Figure 6.

Gravimetry of MSW in Brazil [62].

The national gravimetry, in Figure 6, was estimated based on the weighted average of the total generation of MSW by income bracket of the municipalities and their respective gravimetry, considering the population and generation per capita.

It is possible to estimate the economic development of a country by analyzing the physical composition of its MSW. In general, the greater the income of a country the higher the consumption and, therefore, the amount of waste generated [63]. The physical compositions of MSW from towns in different regions of Brazil are shown in Table 13 [63].

RegionsNortha (%)North-eastb (%)Mid-westc (%)South-eastd (%)Southe (%)Brazilf (%)
Organic matter54.6857.0054.0252.0057.2751.4
Paper and cardboard10.873.77.4815.3911.6213.1

Table 13.

Physical composition of MSW from towns in different regions of Brazil [63].

Prefeitura Municipal de Araguaína (2013).

Contrato Prefeitura Municipal de Cubatí (2013).

Prefeitura de Paranaíba (2014).

Prefeitura da Cidade do Rio de Janeiro (2015).

Prefeitura de Porto Alegre (2013).

Ministério do Meio Ambiente (2012).

The National Solid Waste Policy (NSWP) was established by Federal Law n. 12,305 in August 2010, and it can be a milestone for waste management in Brazil [64]. The goals of this law are the reduction, reuse, recycling, treatment, and appropriate disposal of MSW, including energy recovery systems, to avoid damage to the environment and public health. This law prohibits the open dump disposal of MSW, and it is stipulated that all states and cities must have closed their open dumps by 2014. Nevertheless, the situation about MSW in Brazil has changed very little since the introduction of the NSWP [63].

3.1.4 Brazilian politics related to the bioenergy sector

In Brazil, the bioenergy sector is promoted by programs instituted by the federal government. In 2002 the Brazilian government launched the Incentive Program for Alternative Sources of Electric Energy (PROINFA), of the Ministry of Mines and Energy in response to the scarcity of energy in the country, in search of renewable sources [63].

As part of the incentive to biodiesel, the National Biodiesel Production and Use Program (PNPB) was launched in 2004 [65]. The PNPB’s strategy is to make feasible the production and use of biodiesel in the country, with a focus on competitiveness, the quality of the biofuel produced, the guarantee of security of its supply, the diversification of raw materials, the social inclusion of family farmers and in strengthening the regional potential for the production of raw materials [66].

RenovaBio is the new National Biofuel Policy, instituted by Law 13,576/ 2017 [67], whose objective is to expand the production of biofuels in Brazil, based on predictability, environmental, economic, and social sustainability, and compatible with the growth of the market. Based on this expansion, the aim is to make an important contribution by biofuels in reducing greenhouse gas emissions in the country. The program will seek its performance based on four strategic axes: discussing the role of biofuels in the energy matrix; development based on environmental, economic, and financial sustainability; marketing rules and attention to new biofuels [68].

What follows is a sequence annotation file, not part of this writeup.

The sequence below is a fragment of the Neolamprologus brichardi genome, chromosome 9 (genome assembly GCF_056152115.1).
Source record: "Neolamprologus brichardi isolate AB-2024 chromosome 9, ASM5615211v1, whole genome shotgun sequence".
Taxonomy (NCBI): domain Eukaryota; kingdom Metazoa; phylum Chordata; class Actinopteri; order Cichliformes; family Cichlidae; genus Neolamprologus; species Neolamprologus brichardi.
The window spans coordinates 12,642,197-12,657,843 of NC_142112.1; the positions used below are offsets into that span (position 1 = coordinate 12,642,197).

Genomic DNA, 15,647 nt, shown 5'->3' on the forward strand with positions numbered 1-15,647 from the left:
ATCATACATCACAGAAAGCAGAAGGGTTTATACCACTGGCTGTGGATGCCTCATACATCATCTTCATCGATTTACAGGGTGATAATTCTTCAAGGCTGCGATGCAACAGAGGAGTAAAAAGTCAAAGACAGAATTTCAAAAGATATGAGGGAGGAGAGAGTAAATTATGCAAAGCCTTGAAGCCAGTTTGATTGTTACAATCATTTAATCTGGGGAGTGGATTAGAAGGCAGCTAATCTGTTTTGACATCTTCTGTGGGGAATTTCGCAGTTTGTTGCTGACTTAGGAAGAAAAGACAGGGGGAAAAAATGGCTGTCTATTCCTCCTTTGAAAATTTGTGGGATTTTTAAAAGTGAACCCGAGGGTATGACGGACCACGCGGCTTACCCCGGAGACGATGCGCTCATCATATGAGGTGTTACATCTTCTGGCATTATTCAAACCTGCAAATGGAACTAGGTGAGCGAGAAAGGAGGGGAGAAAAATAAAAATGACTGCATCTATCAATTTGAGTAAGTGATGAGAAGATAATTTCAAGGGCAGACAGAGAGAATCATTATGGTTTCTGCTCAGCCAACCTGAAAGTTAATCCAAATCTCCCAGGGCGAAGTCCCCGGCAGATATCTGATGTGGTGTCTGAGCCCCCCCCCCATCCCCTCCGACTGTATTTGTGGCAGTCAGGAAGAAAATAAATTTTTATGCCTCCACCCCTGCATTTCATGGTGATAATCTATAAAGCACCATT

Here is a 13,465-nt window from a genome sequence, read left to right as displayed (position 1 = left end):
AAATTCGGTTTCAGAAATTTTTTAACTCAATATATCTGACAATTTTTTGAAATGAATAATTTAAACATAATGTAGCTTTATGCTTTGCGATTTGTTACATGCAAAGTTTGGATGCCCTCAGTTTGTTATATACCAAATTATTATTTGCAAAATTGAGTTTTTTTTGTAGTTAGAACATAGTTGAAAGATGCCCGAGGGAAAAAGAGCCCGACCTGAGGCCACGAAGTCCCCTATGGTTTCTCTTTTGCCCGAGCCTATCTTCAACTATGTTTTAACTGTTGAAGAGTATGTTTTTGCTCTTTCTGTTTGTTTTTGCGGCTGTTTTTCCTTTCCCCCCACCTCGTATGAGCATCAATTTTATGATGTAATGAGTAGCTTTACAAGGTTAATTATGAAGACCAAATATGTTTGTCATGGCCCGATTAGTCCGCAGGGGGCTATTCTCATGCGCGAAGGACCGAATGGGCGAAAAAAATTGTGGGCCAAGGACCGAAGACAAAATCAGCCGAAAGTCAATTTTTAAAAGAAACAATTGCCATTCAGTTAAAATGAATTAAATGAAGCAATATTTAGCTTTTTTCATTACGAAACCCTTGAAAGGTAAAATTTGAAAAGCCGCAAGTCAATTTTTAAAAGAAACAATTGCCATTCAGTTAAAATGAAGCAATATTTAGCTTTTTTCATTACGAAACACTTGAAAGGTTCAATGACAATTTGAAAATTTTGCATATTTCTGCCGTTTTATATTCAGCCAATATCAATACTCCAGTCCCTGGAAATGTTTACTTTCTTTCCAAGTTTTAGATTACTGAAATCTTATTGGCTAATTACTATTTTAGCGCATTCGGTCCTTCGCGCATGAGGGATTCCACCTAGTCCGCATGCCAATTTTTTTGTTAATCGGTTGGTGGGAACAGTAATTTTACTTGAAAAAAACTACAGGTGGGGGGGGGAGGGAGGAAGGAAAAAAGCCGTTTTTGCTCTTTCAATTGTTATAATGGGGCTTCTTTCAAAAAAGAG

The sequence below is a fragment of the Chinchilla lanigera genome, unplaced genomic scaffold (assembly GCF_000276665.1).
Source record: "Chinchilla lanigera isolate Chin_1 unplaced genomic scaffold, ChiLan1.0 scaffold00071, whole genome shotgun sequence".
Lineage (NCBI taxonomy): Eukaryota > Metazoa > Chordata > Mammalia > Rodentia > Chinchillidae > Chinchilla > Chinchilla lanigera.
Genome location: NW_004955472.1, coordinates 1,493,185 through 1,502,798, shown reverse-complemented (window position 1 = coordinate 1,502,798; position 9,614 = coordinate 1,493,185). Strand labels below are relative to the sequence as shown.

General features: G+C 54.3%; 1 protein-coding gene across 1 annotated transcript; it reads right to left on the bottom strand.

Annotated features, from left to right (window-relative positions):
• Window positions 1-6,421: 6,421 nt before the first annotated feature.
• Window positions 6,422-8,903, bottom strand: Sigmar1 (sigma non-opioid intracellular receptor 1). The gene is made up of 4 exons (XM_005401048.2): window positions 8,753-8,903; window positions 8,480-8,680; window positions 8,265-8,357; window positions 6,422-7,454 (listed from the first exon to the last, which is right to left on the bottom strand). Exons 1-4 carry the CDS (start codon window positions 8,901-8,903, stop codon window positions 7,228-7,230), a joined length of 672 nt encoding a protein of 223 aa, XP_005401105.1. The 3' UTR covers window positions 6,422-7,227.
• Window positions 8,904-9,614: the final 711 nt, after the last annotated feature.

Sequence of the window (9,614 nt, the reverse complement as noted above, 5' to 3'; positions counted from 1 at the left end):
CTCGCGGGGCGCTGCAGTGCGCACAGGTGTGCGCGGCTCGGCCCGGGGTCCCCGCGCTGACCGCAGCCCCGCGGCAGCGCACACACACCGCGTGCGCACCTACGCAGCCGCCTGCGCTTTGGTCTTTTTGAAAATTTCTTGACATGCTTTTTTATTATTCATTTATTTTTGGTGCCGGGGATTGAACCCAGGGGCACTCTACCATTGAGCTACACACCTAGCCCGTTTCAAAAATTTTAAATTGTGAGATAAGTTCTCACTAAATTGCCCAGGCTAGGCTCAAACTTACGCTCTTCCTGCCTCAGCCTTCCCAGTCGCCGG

Regarding MSW and its destination to the bioenergy sector, in 2020, an association of four important sectorial entities - ABCP (portland cement), Abetre (waste and effluent treatment), Abiogás (production and use of biogas), and Abrelpe (public cleaning) - launched the FBRER (Brazil Front for Energy Recovery of Waste), which aims to boost energy capture from waste deposited in landfills. The signing of the Cooperation Agreement for Energy Recovery of Waste was signed by the entities and the Ministry of the Environment of the federal government [69].

The cooperation agreement will seek to coordinate efforts to remove regulatory barriers that hinder the more intense use of waste. Besides, it intends to make feasible projects for the energy recovery of solid waste and promote its integration into the clean and renewable energy market [69].

3.1.5 Limitations for implementing pyrolysis and gasification of biomass in Brazil

In Brazil, one of the challenges faced by biomass gasification projects is that the facilities are constructed and operated in the laboratory, and on a small scale, it was not possible managed to show viability on a large scale. The lack of gasification plants in operation leads to the unreliability of the business, which alienates investors.

Another factor observed is the comparison between the technologies used to reduce MSW. Considering gasification, pyrolysis, and incineration, it is observed that for the gasification process, solid waste generally needs to have humidity lower than 30%, an average granulometry of 50 mm, and an average calorific value of 3500 kcal/kg [70], the solid waste must be prepared as fuels derived from municipal waste. Such treatment of waste to transform it into a good fuel requires an increase in the costs of production.

Likewise, in the pyrolysis process, waste also needs to be pre-treated. This pre-treatment raises the costs of the MSW energy plant. The pyrolysis process produces gases, oils, and solid waste (metals, oxides, and inert material), which need to be of high quality to identify markets for their absorption. Given these characteristics of gasification and pyrolysis process, energy reuse projects for solid waste end up using incineration technology.